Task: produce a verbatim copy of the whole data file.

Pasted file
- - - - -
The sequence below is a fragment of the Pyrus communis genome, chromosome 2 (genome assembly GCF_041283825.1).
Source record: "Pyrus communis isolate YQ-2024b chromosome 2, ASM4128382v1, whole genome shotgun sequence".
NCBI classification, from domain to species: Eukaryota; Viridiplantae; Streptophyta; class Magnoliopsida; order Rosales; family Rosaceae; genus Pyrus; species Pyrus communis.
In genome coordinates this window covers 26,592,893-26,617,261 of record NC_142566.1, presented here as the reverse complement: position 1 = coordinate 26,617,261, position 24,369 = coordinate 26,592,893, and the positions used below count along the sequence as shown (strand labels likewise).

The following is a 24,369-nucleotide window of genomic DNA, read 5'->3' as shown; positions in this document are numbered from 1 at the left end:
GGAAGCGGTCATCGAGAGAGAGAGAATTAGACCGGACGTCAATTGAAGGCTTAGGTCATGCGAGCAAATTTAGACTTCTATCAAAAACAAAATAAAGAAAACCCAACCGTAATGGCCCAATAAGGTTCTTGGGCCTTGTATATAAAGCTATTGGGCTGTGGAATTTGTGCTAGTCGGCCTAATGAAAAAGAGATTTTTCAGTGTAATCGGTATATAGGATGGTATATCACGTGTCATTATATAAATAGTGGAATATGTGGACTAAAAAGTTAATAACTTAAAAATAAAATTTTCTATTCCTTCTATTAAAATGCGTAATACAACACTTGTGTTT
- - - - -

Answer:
The sequence below is a fragment of the Pyrus communis genome, chromosome 2 (genome assembly GCF_041283825.1).
Source record: "Pyrus communis isolate YQ-2024b chromosome 2, ASM4128382v1, whole genome shotgun sequence".
NCBI classification, from domain to species: Eukaryota; Viridiplantae; Streptophyta; class Magnoliopsida; order Rosales; family Rosaceae; genus Pyrus; species Pyrus communis.
In genome coordinates this window covers 26,592,893-26,617,261 of record NC_142566.1, presented here as the reverse complement: position 1 = coordinate 26,617,261, position 24,369 = coordinate 26,592,893, and the positions used below count along the sequence as shown (strand labels likewise).

The following is a 24,369-nucleotide window of genomic DNA, read 5'->3' as shown; positions in this document are numbered from 1 at the left end:
GGAAGCGGTCATCGAGAGAGAGAGAATTAGACCGGACGTCAATTGAAGGCTTAGGTCATGCGAGCAAATTTAGACTTCTATCAAAAACAAAATAAAGAAAACCCAACCGTAATGGCCCAATAAGGTTCTTGGGCCTTGTATATAAAGCTATTGGGCTGTGGAATTTGTGCTAGTCGGCCTAATGAAAAAGAGATTTTTCAGTGTAATCGGTATATAGGATGGTATATCACGTGTCATTATATAAATAGTGGAATATGTGGACTAAAAAGTTAATAACTTAAAAATAAAATTTTCTATTCCTTCTATTAAAATGCGTAATACAACACTTGTGTTT